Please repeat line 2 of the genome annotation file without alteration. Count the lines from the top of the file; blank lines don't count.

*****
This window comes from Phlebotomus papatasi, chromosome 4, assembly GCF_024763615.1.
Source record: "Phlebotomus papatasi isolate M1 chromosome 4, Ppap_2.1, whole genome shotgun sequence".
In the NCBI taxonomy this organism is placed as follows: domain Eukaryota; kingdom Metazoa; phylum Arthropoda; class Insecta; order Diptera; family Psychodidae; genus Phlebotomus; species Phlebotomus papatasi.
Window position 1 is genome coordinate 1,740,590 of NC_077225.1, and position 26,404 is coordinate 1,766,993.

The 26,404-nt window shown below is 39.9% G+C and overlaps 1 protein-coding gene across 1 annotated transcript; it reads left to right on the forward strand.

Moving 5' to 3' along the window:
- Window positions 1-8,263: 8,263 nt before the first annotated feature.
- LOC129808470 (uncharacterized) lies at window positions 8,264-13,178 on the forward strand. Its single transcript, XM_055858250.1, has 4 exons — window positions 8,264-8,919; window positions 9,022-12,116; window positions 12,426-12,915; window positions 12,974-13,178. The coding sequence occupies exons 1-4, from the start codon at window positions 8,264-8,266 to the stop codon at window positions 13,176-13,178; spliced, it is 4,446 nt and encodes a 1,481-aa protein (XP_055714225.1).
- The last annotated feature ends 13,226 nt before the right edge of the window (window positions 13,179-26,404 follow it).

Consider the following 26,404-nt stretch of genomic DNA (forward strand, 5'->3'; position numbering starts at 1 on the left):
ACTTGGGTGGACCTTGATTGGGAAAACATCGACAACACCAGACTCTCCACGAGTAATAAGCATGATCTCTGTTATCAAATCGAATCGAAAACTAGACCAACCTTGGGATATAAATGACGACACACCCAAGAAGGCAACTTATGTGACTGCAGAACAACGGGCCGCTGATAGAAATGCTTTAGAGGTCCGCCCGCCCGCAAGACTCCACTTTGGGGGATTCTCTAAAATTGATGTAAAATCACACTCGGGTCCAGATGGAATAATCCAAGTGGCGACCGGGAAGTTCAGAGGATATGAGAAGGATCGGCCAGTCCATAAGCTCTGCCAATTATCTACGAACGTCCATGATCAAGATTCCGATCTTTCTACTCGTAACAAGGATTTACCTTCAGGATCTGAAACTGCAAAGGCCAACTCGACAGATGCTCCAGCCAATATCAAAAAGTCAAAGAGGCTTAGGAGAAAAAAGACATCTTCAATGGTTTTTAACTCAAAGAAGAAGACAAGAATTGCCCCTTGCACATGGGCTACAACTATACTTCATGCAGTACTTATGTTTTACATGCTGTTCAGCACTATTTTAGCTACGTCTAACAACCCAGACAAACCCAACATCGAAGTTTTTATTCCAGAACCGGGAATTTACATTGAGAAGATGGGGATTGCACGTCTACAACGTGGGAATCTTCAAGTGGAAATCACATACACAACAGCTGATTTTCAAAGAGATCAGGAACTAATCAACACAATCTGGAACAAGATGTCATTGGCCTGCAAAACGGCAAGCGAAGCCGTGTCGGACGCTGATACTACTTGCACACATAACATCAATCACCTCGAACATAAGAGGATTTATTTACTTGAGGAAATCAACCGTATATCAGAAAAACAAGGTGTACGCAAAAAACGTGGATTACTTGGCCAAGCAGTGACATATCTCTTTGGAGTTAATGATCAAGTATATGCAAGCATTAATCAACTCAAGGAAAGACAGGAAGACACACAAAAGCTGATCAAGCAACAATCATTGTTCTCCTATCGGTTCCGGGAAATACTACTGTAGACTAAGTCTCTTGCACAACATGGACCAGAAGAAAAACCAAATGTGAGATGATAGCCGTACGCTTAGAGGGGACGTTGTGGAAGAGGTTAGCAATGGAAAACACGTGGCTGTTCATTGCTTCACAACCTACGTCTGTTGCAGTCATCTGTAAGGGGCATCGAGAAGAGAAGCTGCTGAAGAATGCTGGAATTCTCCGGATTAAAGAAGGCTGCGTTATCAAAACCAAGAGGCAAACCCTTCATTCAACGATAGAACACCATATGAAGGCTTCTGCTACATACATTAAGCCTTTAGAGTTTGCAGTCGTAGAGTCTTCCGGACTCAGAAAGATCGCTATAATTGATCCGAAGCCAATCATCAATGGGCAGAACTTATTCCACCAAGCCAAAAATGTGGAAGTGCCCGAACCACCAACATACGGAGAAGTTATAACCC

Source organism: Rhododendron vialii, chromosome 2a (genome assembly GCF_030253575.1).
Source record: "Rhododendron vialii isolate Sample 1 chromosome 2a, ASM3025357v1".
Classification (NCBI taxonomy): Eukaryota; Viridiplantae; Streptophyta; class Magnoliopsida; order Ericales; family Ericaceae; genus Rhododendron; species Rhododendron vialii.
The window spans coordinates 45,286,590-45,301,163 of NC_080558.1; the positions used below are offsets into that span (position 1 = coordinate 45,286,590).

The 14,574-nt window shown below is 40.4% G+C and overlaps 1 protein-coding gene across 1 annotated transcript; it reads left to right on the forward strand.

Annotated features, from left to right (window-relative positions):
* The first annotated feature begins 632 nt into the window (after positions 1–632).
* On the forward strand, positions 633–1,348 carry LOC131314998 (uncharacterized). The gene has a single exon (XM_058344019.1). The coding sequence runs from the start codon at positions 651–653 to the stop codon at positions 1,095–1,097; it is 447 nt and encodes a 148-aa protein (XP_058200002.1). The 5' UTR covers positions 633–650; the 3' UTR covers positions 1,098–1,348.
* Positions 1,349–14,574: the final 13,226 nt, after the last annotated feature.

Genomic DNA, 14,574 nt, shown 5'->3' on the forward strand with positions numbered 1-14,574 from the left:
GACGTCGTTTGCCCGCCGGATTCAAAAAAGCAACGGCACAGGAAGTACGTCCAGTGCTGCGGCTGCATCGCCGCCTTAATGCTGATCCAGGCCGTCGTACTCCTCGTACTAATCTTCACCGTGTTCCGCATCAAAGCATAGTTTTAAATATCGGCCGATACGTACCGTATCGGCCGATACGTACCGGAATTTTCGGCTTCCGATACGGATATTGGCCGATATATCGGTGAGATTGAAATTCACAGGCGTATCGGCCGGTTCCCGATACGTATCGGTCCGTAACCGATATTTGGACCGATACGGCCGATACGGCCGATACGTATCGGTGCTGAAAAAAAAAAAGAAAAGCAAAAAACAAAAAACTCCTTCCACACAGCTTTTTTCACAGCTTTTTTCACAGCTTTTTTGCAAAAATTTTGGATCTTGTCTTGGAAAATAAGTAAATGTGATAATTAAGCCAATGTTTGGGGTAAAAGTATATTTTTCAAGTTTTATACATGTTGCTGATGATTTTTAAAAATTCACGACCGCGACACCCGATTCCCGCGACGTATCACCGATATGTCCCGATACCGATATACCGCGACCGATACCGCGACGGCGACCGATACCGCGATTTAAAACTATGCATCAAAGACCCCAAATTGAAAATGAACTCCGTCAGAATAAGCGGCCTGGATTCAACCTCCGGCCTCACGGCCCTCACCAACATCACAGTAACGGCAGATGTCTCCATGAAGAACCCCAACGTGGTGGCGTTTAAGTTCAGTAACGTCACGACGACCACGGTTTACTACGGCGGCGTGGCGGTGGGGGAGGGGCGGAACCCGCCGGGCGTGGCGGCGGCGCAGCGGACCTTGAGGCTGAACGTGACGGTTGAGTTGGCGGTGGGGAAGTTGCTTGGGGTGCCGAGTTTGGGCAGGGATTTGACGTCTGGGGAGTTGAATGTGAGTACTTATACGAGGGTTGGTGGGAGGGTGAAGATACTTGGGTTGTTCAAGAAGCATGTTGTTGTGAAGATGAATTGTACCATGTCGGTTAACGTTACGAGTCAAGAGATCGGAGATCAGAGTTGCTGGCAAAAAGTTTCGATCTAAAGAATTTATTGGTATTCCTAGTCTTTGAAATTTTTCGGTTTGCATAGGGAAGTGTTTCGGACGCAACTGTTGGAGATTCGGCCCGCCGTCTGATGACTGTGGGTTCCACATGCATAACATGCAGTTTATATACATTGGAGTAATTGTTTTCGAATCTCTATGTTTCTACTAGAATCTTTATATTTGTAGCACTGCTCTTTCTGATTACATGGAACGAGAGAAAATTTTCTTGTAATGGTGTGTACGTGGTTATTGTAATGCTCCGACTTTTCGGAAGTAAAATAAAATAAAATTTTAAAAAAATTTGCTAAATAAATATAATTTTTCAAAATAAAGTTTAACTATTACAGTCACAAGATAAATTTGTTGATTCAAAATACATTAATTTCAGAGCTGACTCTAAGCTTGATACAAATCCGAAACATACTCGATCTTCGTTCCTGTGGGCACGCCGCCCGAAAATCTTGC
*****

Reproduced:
Source record: "Phlebotomus papatasi isolate M1 chromosome 4, Ppap_2.1, whole genome shotgun sequence".